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By Edith Munro
When Gordon Wassenaar first welcomed visitors to his test plots 30 years ago, he never expected it would evolve to hosting visitors from more than 70 foreign nations and Americans from all walks of life.
For every crop of corn and soybeans he’s raised since then, he’s also raised countless people’s understanding and appreciation of modern U.S. agriculture.
“We had good friends who brought German, Japanese and other groups to see the test plots, and things just grew from there,” says Wassenaar, the Prairie City, IA, grower who’s worn out a world map with the push pins for all the teams he’s hosted.
“Gordon is able to get to the meat of issues and talk about their ramifications,” says Bob Watts, a sales executive who visited the farm as part of Torch Club’s 2008 national convention. “I know that people who have little ag background get a lot from his comments. He’s enlightened people and cleared up a lot of misconceptions.”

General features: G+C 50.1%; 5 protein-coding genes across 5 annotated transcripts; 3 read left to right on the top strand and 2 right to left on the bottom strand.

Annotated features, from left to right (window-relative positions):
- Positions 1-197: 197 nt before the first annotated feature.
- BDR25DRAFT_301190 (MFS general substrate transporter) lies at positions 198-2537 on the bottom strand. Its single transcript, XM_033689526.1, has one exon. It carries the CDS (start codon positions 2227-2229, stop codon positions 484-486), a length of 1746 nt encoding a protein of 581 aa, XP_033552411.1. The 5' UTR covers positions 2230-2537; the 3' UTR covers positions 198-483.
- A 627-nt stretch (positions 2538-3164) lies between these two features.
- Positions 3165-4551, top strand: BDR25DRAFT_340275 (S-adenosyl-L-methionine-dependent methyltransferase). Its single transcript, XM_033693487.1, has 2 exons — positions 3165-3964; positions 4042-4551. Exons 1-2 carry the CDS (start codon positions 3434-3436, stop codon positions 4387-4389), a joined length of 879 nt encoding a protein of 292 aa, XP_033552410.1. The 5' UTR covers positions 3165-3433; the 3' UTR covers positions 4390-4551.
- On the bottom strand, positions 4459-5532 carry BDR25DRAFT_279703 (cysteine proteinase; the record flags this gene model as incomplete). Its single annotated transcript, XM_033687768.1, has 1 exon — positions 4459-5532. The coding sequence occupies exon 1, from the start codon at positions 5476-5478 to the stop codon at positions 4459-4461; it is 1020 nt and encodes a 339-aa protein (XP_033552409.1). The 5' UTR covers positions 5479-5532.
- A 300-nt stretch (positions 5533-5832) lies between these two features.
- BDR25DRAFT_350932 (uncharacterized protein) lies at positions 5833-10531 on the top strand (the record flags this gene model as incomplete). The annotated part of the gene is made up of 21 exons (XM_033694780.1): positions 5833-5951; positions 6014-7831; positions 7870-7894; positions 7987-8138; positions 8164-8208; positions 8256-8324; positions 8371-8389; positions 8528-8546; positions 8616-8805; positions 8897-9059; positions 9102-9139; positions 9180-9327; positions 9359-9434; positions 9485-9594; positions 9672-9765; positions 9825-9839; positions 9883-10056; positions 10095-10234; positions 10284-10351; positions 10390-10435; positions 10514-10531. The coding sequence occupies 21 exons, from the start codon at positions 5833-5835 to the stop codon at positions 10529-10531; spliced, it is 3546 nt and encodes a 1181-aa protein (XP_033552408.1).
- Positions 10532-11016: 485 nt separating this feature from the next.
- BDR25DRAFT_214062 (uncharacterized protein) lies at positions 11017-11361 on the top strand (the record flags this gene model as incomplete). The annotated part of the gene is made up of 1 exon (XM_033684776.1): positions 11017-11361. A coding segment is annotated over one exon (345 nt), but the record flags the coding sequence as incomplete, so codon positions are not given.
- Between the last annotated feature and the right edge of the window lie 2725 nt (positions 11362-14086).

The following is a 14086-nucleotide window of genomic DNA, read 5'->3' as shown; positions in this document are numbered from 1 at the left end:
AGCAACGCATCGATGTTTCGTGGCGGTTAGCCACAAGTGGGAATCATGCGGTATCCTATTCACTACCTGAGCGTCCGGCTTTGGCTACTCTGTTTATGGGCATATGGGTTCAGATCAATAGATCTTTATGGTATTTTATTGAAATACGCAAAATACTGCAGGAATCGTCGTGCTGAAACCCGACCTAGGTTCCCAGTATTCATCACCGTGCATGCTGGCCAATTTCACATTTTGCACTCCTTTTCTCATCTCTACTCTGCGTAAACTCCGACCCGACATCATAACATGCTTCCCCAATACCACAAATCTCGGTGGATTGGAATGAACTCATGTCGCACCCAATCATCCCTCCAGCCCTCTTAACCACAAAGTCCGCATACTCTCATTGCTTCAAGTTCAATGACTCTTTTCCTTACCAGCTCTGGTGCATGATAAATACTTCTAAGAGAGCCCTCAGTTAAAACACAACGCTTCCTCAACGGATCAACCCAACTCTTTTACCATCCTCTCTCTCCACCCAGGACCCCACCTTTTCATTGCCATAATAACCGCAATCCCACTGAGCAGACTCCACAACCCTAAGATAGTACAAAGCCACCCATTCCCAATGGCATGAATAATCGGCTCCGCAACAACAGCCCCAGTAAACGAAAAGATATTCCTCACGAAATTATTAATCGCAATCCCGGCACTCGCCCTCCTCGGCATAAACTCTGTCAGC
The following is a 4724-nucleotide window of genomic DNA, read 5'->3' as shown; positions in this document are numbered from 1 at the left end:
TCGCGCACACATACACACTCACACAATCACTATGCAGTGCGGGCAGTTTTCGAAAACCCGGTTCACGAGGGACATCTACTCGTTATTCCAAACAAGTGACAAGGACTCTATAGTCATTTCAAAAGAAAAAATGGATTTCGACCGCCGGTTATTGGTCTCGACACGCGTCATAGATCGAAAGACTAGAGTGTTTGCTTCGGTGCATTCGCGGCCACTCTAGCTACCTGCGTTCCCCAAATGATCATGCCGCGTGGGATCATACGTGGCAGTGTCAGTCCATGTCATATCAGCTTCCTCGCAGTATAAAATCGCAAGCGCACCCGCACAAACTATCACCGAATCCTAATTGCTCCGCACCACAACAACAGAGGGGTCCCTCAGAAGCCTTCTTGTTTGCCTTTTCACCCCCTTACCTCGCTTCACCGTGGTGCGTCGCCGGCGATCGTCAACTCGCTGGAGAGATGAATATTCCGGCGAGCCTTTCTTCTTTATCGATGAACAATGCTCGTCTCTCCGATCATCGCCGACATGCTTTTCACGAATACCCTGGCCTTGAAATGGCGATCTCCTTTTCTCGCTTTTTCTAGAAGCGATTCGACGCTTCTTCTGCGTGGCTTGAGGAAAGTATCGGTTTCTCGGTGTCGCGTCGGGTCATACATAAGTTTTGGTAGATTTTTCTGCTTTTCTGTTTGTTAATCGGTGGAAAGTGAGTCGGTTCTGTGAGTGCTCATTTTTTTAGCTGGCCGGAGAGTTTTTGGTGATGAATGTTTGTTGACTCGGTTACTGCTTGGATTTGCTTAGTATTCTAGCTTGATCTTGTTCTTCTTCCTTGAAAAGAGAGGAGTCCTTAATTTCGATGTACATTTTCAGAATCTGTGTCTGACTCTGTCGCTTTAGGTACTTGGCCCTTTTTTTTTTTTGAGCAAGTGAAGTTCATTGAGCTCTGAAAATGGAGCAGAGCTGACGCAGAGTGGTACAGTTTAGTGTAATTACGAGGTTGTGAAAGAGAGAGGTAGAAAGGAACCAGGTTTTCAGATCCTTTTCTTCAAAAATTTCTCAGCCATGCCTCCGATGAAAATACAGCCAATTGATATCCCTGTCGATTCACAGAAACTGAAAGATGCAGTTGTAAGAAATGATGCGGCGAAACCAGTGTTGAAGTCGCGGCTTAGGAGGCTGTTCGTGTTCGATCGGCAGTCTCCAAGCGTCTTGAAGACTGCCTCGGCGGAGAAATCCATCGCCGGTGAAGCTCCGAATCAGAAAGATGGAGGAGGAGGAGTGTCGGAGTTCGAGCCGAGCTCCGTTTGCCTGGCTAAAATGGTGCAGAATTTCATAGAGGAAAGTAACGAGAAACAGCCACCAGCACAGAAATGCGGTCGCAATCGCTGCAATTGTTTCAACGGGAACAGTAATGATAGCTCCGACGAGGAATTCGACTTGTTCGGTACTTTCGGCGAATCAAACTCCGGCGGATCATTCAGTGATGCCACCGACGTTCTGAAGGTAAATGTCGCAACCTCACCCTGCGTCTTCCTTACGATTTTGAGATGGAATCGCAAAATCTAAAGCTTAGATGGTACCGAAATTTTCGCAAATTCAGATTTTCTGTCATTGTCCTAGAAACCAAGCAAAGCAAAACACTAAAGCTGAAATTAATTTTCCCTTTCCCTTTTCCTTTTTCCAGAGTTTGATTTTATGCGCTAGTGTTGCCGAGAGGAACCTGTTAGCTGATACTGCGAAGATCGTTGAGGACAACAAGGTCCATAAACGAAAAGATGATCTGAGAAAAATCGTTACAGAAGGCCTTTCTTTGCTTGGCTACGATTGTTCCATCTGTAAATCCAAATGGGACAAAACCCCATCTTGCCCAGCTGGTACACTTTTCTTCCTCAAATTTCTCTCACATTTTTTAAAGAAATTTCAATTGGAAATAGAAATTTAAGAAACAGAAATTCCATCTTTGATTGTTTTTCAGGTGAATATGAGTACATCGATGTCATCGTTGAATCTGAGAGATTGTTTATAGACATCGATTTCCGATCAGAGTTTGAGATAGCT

Dick Gallagher, chairman of the Iowa Corn Promotion Board (ICPB), says Wassenaar is a great ambassador for U.S. agriculture: “He’s down to earth and tells it the way it is. I think he exemplifies our agriculture at its best.”
That’s been especially evident in Wassenaar’s leadership on the biotechnology debate. An ICPB director when the StarLink issue erupted, he was quick to see the importance of educating non-farmers about biotechnology.
By 2003, the U.S. Grains Council (USGC) was bringing 50-70 world officials – scientists, regulators, media representatives – to his farm each year to see what biotechnology in action does for agricultural productivity.
After years on the American Soybean Association board and the ICPB, he also serves on NCGA’s biotechnology working group today, traveling to Europe to talk with EU growers, journalists and consumer groups about biotechnology and hosting groups on his farm.
What keeps him going? “I believe intelligent people are willing to come to your place and listen,” he says. He cites a Kenyan woman at one of the biotech workshops who had a lot of questions. “When she left home, she was anti-biotech and now she told me she was pro-biotech,” Wassenaar says.